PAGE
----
John Buchan’s The Thirty-Nine Steps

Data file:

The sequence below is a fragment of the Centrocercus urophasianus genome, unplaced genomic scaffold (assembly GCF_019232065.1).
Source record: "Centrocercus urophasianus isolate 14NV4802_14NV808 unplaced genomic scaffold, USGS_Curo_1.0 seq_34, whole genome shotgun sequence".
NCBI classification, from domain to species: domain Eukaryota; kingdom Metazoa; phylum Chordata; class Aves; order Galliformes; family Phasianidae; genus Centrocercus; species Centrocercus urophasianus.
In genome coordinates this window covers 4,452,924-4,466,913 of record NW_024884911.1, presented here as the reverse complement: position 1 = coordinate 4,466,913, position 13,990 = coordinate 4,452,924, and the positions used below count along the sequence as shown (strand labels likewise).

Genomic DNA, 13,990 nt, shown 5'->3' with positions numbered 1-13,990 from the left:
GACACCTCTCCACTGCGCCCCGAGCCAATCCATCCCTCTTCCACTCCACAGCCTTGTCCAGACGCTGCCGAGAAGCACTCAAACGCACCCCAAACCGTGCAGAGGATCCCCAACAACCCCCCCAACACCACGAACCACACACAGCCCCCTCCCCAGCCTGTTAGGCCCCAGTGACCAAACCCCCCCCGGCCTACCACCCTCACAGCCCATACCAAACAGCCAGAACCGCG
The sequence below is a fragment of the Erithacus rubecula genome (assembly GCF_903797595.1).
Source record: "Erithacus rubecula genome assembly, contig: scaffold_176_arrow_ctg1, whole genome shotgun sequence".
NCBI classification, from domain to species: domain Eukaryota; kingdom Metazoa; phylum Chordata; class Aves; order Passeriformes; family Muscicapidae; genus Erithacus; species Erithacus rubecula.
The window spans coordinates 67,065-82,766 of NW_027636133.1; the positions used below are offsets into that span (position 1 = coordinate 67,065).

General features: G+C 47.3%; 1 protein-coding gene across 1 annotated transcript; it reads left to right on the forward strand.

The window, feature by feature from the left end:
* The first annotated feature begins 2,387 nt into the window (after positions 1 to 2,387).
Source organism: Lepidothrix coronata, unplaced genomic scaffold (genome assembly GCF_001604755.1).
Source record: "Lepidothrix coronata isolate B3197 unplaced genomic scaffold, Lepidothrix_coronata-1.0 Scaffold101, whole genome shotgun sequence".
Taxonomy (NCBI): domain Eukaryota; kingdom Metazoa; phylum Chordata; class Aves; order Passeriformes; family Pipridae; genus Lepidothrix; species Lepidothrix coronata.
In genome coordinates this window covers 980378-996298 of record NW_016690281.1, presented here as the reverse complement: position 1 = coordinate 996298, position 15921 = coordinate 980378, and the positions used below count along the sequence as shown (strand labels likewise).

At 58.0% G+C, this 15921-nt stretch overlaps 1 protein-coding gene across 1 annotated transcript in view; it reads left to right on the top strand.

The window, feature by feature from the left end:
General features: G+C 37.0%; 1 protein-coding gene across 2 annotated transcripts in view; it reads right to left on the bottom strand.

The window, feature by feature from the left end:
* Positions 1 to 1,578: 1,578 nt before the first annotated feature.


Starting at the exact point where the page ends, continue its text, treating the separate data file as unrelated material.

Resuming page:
In the autumn of 1914, just after the outbreak of the First World War, John Buchan, seriously ill with a duodenal ulcer which prevented him joining the army, was laid up in bed in a house on the cliffs at Broadstairs, Kent. Bored & restless, he wrote The ThirtyNine Steps, which in his dedication to his friend & publisher, Tommy Nelson, said it was the type of tale which “Americans know as the ‘dime novel’ and we know as the ‘shocker’ – a romance where the incidents defy the probabilities, and march just within the borders of the possible”. The book was an immediate & lasting success, particularly with troops on the Front. It’s never been out of print, translated into over 40 languages and made into several films/serialisations on TV and radio. It is widely regarded as the first spy thriller, with Richard Hannay the ‘man on the run’, later influencing other writers like Ian Fleming, Frederick Forsyth & John Le Carré. In 1935 Buchan agreed to let a then largely unknown film director Alfred Hitchcock make it into a film, starring Robert Donat & Madeleine Carroll. It made Hitchcock’s name; the pursuit of Hannay on a train and over the Scottish moors, and the startling handcuffing of him to a doubting and icy blonde, are some of the most memorable scenes in British cinema. Recently a four-actor play, a hilarious parody based on the Hitchcock film, has had a long run in the West End and theatres all over Britain and the world.